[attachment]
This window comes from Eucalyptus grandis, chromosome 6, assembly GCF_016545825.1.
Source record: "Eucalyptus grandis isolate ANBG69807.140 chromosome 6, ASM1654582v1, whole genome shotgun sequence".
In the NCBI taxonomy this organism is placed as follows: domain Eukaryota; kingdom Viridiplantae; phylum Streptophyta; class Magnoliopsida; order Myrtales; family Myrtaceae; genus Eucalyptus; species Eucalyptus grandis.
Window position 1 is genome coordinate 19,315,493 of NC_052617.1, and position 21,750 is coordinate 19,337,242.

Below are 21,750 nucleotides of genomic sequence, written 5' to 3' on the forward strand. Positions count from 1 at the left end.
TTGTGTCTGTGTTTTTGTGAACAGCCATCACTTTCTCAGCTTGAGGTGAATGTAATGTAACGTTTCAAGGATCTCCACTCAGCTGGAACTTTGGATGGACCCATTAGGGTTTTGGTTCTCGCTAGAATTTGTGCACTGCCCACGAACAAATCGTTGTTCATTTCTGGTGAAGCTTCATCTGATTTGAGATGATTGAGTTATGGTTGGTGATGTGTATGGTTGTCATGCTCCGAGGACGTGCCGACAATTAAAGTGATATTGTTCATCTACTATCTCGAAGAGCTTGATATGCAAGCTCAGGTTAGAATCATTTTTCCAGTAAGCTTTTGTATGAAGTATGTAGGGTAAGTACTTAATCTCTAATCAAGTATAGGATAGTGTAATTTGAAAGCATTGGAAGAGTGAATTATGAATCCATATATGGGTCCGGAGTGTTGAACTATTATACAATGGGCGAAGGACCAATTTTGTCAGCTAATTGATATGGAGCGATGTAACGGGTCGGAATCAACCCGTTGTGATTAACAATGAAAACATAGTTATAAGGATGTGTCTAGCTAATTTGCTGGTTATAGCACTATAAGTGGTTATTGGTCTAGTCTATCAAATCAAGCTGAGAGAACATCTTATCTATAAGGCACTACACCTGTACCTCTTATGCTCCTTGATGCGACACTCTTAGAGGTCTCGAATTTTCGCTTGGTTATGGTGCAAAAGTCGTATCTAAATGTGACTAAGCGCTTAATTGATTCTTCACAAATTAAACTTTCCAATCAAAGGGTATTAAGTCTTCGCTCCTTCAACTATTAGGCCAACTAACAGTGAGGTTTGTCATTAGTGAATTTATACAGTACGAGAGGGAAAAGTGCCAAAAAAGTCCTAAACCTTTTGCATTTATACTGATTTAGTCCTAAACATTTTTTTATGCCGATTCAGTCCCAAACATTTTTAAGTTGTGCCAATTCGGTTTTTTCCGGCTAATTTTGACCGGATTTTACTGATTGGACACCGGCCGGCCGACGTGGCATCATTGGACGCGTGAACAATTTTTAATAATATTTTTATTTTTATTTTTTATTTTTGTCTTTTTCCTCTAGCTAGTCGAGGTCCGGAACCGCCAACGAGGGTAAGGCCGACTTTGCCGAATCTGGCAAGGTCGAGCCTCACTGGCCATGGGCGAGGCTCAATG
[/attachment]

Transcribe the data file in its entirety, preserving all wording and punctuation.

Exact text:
This window comes from Eucalyptus grandis, chromosome 6, assembly GCF_016545825.1.
Source record: "Eucalyptus grandis isolate ANBG69807.140 chromosome 6, ASM1654582v1, whole genome shotgun sequence".
In the NCBI taxonomy this organism is placed as follows: domain Eukaryota; kingdom Viridiplantae; phylum Streptophyta; class Magnoliopsida; order Myrtales; family Myrtaceae; genus Eucalyptus; species Eucalyptus grandis.
Window position 1 is genome coordinate 19,315,493 of NC_052617.1, and position 21,750 is coordinate 19,337,242.

Below are 21,750 nucleotides of genomic sequence, written 5' to 3' on the forward strand. Positions count from 1 at the left end.
TTGTGTCTGTGTTTTTGTGAACAGCCATCACTTTCTCAGCTTGAGGTGAATGTAATGTAACGTTTCAAGGATCTCCACTCAGCTGGAACTTTGGATGGACCCATTAGGGTTTTGGTTCTCGCTAGAATTTGTGCACTGCCCACGAACAAATCGTTGTTCATTTCTGGTGAAGCTTCATCTGATTTGAGATGATTGAGTTATGGTTGGTGATGTGTATGGTTGTCATGCTCCGAGGACGTGCCGACAATTAAAGTGATATTGTTCATCTACTATCTCGAAGAGCTTGATATGCAAGCTCAGGTTAGAATCATTTTTCCAGTAAGCTTTTGTATGAAGTATGTAGGGTAAGTACTTAATCTCTAATCAAGTATAGGATAGTGTAATTTGAAAGCATTGGAAGAGTGAATTATGAATCCATATATGGGTCCGGAGTGTTGAACTATTATACAATGGGCGAAGGACCAATTTTGTCAGCTAATTGATATGGAGCGATGTAACGGGTCGGAATCAACCCGTTGTGATTAACAATGAAAACATAGTTATAAGGATGTGTCTAGCTAATTTGCTGGTTATAGCACTATAAGTGGTTATTGGTCTAGTCTATCAAATCAAGCTGAGAGAACATCTTATCTATAAGGCACTACACCTGTACCTCTTATGCTCCTTGATGCGACACTCTTAGAGGTCTCGAATTTTCGCTTGGTTATGGTGCAAAAGTCGTATCTAAATGTGACTAAGCGCTTAATTGATTCTTCACAAATTAAACTTTCCAATCAAAGGGTATTAAGTCTTCGCTCCTTCAACTATTAGGCCAACTAACAGTGAGGTTTGTCATTAGTGAATTTATACAGTACGAGAGGGAAAAGTGCCAAAAAAGTCCTAAACCTTTTGCATTTATACTGATTTAGTCCTAAACATTTTTTTATGCCGATTCAGTCCCAAACATTTTTAAGTTGTGCCAATTCGGTTTTTTCCGGCTAATTTTGACCGGATTTTACTGATTGGACACCGGCCGGCCGACGTGGCATCATTGGACGCGTGAACAATTTTTAATAATATTTTTATTTTTATTTTTTATTTTTGTCTTTTTCCTCTAGCTAGTCGAGGTCCGGAACCGCCAACGAGGGTAAGGCCGACTTTGCCGAATCTGGCAAGGTCGAGCCTCACTGGCCATGGGCGAGGCTCAATG